“I like to put up images live that are representative of the film musicals,” he says, pointing to scenes such as the one in which the ensemble, wearing nude body stockings, dance on a revolve reflected in a huge mirror that descends from on high.
A version of this number appeared in the 1933 film of 42nd Street but wasn’t included in Champion’s “more wholesome” 1980 production. Skinner was keen to reflect the daring nature of the movie in his revival, offering audiences a flavour of the days before the infamous Hays Code cracked down on supposed ‘immorality’ in movie-making.
Q&A: Randy Skinner
What was your first non-theatre job? Working in concessions at the Beacon Theatre in New York.
What was your first professional theatre job? The Pajama Game, starring Juliet Prowse (1973), touring Ohio theatres.
What’s your next job? A new musical about the life of the iconic American painter Norman Rockwell.
What do you wish someone had told you when you were starting out? Don’t take anything personally, do your best and keep moving forward.
Who or what was your biggest influence? Fred Astaire, Ginger Rogers and Gower Champion.
If you hadn’t been a choreographer, what would you have been? Probably working in psychology, which was my minor at college.
Skinner’s revival isn’t just sexier than the original: it’s bigger too, boasting several new numbers including a spectacular finale. Skinner wanted to “pay respect to the past” with his version but knew that what might have impressed audiences in 1980 wasn’t necessarily going to cut in at the turn of the millennium. Fortunately, he says, he had deep-pocketed producers. “I was able to use my imagination and just create numbers that cost a lot of money.” It paid off: “People just loved it and they loved the size of it.”
A generous budget is a boon but it isn’t the be-all and end-all of musical theatre choreography – pacing is crucial. “You have to make sure each number is different and you have to make sure there’s an overall arc of the show so that you don’t just shoot your whole wad in the beginning and have no way to top it,” Skinner says.
It’s the same for all “dance-driven” shows, he says, citing his other long-running hit, Irving Berlin’s White Christmas , which has been playing in various incarnations, including in the UK, since 2004.
“Each number has to have its own arc where you have a beginning, middle and end within the number itself, but then the overall show has to have an arc. It’s quite challenging when you’re working on a show in which you’re faced with 10 dance numbers. How do you spread them out and how do you take the audience on a journey?”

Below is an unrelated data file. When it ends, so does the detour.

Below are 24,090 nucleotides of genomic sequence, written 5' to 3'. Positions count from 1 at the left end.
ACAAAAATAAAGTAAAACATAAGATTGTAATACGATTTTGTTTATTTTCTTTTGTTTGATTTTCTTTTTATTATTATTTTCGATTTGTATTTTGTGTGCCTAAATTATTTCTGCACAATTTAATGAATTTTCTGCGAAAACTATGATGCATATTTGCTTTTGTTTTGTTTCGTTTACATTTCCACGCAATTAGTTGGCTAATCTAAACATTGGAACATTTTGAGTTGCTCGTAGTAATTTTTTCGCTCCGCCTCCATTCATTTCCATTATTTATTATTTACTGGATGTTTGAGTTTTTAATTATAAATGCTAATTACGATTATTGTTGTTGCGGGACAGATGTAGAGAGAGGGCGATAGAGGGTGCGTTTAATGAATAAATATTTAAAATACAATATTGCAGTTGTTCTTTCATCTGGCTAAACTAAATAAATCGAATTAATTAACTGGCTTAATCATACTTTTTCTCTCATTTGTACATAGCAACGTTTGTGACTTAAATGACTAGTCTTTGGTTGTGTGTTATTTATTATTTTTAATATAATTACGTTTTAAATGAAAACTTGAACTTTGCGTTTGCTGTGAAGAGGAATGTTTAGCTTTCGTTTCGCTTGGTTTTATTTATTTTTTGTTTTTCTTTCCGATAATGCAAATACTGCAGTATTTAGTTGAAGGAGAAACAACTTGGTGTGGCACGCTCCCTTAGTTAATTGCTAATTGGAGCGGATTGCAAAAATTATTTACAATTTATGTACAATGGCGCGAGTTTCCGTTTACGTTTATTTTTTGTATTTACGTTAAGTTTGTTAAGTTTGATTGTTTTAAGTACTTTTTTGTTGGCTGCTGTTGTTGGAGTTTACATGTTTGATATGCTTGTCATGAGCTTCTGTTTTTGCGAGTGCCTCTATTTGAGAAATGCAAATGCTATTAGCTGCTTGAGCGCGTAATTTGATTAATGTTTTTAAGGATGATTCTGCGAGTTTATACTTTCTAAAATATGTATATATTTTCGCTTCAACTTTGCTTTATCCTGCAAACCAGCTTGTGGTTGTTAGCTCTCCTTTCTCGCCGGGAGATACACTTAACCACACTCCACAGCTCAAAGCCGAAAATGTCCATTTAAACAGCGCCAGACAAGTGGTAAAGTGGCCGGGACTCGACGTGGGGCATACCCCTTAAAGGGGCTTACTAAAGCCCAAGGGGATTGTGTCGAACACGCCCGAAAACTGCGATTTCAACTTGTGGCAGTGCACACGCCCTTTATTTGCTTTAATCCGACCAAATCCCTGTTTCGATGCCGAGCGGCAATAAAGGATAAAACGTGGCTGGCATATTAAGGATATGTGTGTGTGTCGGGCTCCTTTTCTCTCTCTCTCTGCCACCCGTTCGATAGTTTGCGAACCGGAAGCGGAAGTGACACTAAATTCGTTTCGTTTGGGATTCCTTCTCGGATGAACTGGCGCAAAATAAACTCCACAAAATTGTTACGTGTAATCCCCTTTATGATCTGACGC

Skinner always starts with the music, immersing himself in a show’s score until he begins visualising the shapes that the dancers will take on the stage. If it’s a tap number he is choreographing, he considers not just the visual impact of the routine, but also how it will sound. Solo or small group numbers have the scope for some really complex rhythms, but even in big group numbers, Skinner describes himself as “very meticulous”.
“The kids all know exactly what part of the foot is supposed to be on the floor at each time, and that’s how you get intonation in tapping. Are the heels up, are the heels down? Flat foot or on your toes? You have a variety of sounds that you’re working with.”
It’s partly this sense of being overwhelmed by sound as well as dazzled by the sight of a 50-strong ensemble that makes 42nd Street such a spectacular experience for audiences. And it must have had an impact on the Olivier judges too. Skinner is certainly delighted by his nomination .
“It’s a wonderful feeling to be included in such a special event and also in a category where there are such gifted choreographers being recognised.
“It’s a very special category this year, with shows that have a lot of dancing in them and the shows are all so different. I feel incredibly honoured to be included among my fellow nominees.”
CV: Randy Skinner
Born: 1952, Columbus, Ohio
Training: private dance schools; Upper Arlington High School; Ohio State University
Landmark Productions: Babes in Arms, Music Hall, Tarrytown, New York (1985), Ain’t Broadway Grand, Lunt-Fontanne Theatre, Broadway (1993), State Fair, Music Box Theatre, Broadway (1996), 42nd Street, Foxwoods Theatre, Broadway (2001), Irving Berlin’s White Christmas, Curran Theater, San Francisco, then Broadway, West End and US and UK tours (2004), After the Night and the Music, Biltmore Theatre, Broadway (2005), Lend Me a Tenor, Theatre Royal, Plymouth, then West End (2010), Dames at Sea, Helen Hayes Theatre, Broadway (2015)
Awards: Olivier nomination for best theatre choreographer for 42nd Street (2018)
Agent: Harris Spylios at Davis Spylios Management
42nd Street is running at Theatre Royal Drury Lane  until October 20